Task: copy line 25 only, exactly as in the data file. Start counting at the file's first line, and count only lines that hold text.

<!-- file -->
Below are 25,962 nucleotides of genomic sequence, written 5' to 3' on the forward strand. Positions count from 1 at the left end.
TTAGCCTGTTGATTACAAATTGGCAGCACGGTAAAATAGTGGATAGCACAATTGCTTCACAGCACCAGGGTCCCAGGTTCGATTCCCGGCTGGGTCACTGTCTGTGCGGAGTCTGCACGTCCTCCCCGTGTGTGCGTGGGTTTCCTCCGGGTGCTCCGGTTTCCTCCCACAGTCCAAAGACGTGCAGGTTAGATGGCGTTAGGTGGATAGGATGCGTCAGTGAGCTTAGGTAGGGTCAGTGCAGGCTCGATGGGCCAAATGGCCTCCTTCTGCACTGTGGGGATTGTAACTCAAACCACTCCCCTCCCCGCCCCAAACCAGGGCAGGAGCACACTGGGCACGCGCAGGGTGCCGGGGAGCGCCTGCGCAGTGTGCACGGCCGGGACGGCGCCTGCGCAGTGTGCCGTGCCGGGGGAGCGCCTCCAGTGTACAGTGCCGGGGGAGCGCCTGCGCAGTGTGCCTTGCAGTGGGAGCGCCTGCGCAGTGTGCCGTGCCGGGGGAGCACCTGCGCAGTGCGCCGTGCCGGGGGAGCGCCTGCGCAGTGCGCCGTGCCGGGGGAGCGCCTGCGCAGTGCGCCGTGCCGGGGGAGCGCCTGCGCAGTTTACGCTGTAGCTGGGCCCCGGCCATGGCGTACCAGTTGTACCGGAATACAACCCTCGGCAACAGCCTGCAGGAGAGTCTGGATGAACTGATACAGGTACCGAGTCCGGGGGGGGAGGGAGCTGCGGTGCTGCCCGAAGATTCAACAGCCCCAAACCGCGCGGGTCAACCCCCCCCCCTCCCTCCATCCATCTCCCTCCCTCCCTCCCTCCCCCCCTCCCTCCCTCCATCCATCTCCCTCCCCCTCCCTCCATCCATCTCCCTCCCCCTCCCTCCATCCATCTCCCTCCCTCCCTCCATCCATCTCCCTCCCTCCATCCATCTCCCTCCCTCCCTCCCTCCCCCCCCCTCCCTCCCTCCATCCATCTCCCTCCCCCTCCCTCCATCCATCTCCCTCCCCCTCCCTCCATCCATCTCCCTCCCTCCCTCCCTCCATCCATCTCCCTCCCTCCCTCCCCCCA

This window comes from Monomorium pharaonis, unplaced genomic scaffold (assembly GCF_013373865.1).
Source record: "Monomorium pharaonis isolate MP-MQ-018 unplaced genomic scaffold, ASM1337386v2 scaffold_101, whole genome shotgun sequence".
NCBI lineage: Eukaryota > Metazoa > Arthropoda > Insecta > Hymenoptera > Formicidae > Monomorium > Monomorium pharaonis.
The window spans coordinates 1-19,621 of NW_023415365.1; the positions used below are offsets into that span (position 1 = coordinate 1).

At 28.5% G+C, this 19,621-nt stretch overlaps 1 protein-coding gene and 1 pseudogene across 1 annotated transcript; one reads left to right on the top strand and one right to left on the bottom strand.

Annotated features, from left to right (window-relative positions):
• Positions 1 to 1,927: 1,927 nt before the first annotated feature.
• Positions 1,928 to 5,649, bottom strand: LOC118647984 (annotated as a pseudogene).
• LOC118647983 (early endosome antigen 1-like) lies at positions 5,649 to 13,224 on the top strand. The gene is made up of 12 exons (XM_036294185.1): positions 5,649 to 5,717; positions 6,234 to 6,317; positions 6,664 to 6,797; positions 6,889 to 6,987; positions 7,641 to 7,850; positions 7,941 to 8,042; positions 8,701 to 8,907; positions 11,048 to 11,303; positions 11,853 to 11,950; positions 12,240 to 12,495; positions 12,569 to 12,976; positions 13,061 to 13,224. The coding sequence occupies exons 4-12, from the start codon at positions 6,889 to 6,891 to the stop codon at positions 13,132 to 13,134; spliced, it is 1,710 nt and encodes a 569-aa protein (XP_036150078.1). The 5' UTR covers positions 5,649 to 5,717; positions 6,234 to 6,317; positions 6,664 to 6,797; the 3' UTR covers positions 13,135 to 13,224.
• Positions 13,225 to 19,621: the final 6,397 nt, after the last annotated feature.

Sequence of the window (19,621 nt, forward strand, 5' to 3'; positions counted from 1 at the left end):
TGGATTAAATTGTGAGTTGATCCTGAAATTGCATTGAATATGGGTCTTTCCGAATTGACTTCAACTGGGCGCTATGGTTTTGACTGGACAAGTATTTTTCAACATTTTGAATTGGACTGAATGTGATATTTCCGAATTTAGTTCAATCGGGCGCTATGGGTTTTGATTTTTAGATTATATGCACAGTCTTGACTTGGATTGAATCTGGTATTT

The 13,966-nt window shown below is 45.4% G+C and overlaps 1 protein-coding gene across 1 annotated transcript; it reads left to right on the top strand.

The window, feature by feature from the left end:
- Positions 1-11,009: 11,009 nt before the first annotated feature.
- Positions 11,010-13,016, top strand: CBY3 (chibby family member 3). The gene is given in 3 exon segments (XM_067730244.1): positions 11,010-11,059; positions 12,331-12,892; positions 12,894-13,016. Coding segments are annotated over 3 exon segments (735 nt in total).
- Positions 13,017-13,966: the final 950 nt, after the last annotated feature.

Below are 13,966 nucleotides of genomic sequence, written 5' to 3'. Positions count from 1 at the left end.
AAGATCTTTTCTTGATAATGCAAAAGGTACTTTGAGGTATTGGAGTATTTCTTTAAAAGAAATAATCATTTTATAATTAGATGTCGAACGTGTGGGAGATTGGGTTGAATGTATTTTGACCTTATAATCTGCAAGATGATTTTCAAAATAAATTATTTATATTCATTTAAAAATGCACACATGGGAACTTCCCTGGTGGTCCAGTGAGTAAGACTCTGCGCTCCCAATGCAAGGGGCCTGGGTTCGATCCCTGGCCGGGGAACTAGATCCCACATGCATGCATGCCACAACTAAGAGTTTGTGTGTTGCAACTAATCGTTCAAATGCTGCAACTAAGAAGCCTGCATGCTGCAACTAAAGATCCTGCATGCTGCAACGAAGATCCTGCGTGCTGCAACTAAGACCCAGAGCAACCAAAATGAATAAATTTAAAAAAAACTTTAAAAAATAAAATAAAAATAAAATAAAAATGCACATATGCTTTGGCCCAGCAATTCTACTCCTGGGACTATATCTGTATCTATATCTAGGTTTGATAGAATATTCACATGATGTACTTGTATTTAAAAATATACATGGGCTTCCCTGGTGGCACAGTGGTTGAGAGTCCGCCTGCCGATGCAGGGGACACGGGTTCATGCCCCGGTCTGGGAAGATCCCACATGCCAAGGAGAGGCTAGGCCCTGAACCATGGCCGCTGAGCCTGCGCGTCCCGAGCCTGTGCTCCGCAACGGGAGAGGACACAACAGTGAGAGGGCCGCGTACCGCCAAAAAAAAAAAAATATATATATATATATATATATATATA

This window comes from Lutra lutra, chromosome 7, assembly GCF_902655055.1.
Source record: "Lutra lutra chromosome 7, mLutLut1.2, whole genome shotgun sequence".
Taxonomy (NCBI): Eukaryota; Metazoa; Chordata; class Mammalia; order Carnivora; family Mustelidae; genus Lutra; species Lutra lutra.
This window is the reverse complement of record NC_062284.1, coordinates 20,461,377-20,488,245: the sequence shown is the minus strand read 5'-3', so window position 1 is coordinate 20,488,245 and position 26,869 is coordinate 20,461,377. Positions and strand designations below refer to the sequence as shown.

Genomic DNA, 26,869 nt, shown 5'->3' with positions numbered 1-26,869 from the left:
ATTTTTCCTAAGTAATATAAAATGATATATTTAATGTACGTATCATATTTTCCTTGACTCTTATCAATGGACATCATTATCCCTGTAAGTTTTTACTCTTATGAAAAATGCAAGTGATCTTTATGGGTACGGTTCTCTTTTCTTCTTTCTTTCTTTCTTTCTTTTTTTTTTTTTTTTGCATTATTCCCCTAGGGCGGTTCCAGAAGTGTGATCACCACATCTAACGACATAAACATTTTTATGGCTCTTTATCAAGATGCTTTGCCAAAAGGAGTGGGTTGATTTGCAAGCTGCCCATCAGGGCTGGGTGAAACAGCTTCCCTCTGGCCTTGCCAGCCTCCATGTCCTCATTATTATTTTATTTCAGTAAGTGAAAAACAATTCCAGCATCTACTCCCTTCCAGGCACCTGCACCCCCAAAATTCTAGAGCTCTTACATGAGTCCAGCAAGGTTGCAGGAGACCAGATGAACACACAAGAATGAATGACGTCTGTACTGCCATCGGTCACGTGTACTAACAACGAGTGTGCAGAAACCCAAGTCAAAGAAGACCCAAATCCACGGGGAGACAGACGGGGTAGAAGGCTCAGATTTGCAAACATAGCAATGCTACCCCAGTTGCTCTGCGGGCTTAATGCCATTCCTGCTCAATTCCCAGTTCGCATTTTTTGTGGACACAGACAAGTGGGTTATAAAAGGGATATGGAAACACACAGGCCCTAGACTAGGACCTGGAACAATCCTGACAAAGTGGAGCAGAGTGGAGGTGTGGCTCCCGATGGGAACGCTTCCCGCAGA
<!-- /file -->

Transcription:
This window is the reverse complement of record NC_062284.1, coordinates 20,461,377-20,488,245: the sequence shown is the minus strand read 5'-3', so window position 1 is coordinate 20,488,245 and position 26,869 is coordinate 20,461,377. Positions and strand designations below refer to the sequence as shown.